We had pencilled in the next day to explore Belgrade, but with the temperature soaring to 38°C, it did not seem like a lot of fun wandering around the hot streets. Instead, we declared today a rest day and stayed in our apartment and its surrounds in Нови Београд (New Belgrade). This is an area where the city has spilled out over the Sava River, a mixture of crumbling appartment blocks and quirkily styled modern buildings, with broad boulevards. On a Sunday afternoon, it reminded us of home in the 1970s - very quiet, restaurants with a faint scent of stale tobacco (smoking is allowed anywhere here) and even cigarette girls, with packets on trays for sale. New Belgrade seemed to be struggling to find its mojo. But today it suited us - nearby, the pizzeria claimed to serve the best pizzas in Serbia, and I think they are right.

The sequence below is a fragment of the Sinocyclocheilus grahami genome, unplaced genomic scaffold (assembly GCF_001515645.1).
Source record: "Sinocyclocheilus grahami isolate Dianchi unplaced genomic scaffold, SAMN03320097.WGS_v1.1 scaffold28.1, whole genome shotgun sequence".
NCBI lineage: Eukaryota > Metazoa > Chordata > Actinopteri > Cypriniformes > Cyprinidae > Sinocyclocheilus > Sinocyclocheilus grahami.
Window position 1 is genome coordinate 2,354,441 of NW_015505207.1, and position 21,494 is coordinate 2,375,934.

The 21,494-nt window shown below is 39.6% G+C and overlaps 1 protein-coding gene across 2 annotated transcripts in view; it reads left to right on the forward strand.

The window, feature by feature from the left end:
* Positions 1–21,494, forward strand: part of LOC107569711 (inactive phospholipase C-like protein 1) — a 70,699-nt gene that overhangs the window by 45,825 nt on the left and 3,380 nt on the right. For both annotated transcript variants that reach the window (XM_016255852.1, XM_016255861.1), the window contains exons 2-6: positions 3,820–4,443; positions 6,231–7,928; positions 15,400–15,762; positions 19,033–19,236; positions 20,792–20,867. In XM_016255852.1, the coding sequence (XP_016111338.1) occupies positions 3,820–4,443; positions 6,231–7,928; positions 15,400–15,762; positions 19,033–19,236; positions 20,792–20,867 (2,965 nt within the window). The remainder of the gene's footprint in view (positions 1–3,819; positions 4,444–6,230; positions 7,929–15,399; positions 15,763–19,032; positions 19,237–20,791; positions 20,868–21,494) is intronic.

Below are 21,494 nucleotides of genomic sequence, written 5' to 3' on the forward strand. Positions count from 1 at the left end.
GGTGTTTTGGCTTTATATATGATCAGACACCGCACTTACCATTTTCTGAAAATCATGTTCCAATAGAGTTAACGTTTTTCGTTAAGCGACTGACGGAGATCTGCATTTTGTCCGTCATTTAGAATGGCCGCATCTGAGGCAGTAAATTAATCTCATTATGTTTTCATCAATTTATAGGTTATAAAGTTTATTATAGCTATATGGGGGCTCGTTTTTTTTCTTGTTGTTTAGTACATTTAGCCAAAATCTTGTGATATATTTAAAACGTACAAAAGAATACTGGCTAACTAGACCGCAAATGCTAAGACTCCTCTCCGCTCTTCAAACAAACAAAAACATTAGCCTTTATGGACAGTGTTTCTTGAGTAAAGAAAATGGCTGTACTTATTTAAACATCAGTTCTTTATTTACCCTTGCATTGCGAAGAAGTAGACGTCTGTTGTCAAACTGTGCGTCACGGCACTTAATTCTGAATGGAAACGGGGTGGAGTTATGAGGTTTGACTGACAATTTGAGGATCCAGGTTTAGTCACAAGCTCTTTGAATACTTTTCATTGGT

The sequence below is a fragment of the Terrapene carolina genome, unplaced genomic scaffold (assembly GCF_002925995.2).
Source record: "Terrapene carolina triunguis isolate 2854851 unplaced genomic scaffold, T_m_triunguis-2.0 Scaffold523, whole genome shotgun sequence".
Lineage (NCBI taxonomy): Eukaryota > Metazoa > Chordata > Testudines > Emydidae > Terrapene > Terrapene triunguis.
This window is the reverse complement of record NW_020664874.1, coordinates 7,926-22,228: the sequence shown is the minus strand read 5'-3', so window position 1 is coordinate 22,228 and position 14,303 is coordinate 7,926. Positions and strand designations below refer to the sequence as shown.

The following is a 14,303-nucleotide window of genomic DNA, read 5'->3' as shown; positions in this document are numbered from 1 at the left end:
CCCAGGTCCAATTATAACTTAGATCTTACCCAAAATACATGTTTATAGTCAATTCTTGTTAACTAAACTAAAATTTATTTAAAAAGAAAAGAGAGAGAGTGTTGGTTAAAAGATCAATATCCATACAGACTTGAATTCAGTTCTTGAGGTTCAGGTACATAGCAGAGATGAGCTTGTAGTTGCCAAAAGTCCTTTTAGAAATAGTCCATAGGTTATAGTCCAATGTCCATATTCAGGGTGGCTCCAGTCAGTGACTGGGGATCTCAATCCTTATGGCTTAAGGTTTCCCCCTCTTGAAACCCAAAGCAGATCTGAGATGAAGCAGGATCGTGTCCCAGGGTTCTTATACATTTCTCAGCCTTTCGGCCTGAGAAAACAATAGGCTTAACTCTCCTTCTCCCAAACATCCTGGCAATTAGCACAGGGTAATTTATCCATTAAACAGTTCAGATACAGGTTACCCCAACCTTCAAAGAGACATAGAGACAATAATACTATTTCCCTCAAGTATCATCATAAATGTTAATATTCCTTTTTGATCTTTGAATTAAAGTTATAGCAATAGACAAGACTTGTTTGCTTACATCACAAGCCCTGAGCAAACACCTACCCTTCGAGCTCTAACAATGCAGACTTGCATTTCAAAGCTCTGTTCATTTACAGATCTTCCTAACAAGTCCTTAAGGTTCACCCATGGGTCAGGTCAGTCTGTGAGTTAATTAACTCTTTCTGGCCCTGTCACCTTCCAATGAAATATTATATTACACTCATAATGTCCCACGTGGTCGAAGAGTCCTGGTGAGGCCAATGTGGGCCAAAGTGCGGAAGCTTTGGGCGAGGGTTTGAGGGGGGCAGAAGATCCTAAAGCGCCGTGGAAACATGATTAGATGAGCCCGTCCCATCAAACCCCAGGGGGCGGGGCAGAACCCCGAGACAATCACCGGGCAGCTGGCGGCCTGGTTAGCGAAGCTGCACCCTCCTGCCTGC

The old and the modern in Novi Beograd

Day 1 - Belgrade to Skorenovac (59 km)

Yesterday we decided not to walk through the centre of Belgrade because it reached 38°C .... and today we were getting ready to ride almost 60km in the same heat. Yesterday, we had a choice - today not - it was the first day of our self-guided continuation of riding down the Danube. To be honest, we were already a little concerned, as the crossing of the flat Danube floodplains of Hungary had not been particularly enjoyable, and arriving in Belgrade, we realised this region was part of the even flatter Pannonian Plains.